Jessie Pharr Slaton

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Jessie Pharr Slaton
Born(1908-03-27)March 27, 1908
DiedSeptember 1, 1983(1983-09-01) (aged 75)
near Sakhalin Island, Russian SFSR, Soviet Union
Alma materWayne State University
University of Detroit Law School
  • Lawyer

Jessie Pharr Slaton (1908-1983) was an American lawyer. She was inducted into the Michigan Women's Hall of Fame shortly after her death on Korean Air Lines Flight 007.


She was born in 1908, in Atlanta. In 1918, Slaton moved with her family to Detroit. In the same city, she would receive her first job in 1933, at the Detroit City Hall, working as a secretary. This position made her one of the first African-Americans in the government of Detroit to hold a white-collar job. She left the position at the onset of World War II, and promptly enrolled in Wayne State University. After graduation, she worked as a special education teacher in the Detroit Public Schools schools system. Slaton not only became heavily involved in helping black men and women, but, in 1942 over a dispute involving the Sojourner Truth Housing Project, she took up law. After nine years, she graduated at the University of Detroit Law School and worked for Detroit as a lawyer. In 1972 she was appointed the first woman to be a referee in the Recorder's Court Traffic and Ordinance Division. Six years later, she became a Common Pleas Judge in the City of Detroit, and eventually retired. After a short retirement, she chaired the State Crime Victims Compensation Board, and would work in similar capacities until her final years.[1][2]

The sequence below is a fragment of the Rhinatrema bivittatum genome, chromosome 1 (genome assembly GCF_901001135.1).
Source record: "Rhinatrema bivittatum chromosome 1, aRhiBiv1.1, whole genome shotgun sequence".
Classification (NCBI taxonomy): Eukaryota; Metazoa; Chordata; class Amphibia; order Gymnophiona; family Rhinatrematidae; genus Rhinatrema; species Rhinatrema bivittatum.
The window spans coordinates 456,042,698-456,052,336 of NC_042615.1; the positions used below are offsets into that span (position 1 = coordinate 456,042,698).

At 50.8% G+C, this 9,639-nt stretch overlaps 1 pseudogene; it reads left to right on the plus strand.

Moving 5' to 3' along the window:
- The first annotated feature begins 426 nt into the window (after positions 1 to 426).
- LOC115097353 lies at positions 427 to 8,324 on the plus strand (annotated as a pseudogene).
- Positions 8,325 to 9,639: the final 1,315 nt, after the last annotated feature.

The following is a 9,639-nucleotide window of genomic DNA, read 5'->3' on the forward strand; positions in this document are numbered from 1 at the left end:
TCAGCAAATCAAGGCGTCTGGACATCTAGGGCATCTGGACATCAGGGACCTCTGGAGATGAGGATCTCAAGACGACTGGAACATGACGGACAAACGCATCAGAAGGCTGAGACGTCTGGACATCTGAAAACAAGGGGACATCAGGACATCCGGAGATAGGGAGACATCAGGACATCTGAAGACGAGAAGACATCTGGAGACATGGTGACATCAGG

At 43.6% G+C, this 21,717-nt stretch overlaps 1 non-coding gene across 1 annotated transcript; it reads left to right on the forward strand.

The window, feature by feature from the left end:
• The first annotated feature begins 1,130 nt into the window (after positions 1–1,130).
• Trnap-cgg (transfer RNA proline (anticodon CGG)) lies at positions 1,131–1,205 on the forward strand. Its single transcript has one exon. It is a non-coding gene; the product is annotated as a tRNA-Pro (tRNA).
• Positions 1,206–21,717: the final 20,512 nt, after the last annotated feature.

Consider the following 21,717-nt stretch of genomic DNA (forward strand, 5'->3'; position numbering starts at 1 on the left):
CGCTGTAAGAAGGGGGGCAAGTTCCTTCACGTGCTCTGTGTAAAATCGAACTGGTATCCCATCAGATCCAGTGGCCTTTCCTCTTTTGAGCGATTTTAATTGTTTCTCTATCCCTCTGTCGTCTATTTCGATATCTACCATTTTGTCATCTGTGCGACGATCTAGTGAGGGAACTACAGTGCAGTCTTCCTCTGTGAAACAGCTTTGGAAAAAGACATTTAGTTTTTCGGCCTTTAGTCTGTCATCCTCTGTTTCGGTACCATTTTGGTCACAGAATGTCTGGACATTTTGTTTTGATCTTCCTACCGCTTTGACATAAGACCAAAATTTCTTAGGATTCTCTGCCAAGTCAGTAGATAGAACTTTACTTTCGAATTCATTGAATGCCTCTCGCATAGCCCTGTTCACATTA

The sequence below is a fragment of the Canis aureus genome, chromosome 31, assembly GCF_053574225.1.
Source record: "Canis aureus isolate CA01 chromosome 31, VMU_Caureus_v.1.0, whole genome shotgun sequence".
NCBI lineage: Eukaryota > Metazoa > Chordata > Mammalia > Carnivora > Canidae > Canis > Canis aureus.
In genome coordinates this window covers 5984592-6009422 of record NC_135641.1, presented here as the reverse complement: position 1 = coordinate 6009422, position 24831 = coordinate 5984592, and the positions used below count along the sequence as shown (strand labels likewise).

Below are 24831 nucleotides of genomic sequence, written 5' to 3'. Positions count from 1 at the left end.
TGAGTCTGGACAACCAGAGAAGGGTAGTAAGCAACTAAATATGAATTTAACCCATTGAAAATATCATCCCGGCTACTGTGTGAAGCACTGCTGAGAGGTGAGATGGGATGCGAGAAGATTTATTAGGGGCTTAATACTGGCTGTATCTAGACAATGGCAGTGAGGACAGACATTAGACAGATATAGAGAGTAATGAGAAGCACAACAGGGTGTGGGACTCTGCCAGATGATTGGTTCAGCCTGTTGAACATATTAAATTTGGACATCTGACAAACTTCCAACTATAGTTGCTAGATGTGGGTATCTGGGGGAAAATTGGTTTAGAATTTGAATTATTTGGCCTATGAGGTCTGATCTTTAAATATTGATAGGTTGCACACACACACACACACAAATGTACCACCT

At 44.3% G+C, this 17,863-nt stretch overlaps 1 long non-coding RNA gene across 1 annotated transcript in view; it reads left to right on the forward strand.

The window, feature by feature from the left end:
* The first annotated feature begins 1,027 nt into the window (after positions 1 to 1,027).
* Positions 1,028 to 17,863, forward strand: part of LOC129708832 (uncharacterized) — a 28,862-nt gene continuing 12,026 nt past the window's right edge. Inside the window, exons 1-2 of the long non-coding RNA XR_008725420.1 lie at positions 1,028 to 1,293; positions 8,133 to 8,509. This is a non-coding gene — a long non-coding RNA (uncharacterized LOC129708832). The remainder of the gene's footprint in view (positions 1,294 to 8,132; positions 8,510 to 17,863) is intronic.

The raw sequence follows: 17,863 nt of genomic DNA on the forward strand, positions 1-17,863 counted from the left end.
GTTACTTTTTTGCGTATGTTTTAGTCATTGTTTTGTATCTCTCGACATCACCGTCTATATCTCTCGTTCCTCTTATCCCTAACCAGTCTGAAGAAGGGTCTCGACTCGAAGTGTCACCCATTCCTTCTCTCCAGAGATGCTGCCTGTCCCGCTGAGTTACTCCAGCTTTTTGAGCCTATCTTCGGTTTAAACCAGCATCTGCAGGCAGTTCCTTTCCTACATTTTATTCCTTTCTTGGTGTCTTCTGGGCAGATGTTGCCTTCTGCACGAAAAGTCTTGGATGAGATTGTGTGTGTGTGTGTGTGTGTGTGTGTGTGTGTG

On September 1, 1983, Slaton and six of her friends were travelling to Seoul, South Korea onboard Korean Air Lines Flight 007, for a two-week tour of the Far East.[3] The aircraft was shot down by the Soviet Air Force after it deviated from its original planned route and flew through Soviet prohibited airspace, killing all 246 passengers and 23 crew. Slaton's remains were never recovered and a cenotaph honoring her is placed next to the grave of her husband George Henri, who predeceased her on 1975,[4] at Elmwood Cemetery in Detroit.[5]


  1. ^ "Jessie Pharr Slaton" (PDF). Michigan Women's Hall of Fame. Archived from the original (PDF) on 2016-06-24. Retrieved 2017-11-29.
  2. ^ "Jessie Pharr Slaton". Retrieved 2017-11-29.
  3. ^ Gellman, Barton; Perl, Peter (1983-09-02). "Purpose and Chance Put Victims on Flight 007". The Washington Post. Retrieved 2022-09-21.
  4. ^ "George Slaton". Historic Elmwood Cemetery & Foundation. Retrieved 2023-05-16.
  5. ^ Michael Franck (1996). Elmwood Endures: History of a Detroit Cemetery. p. 50. ISBN 9780814325919. Retrieved 2022-09-21.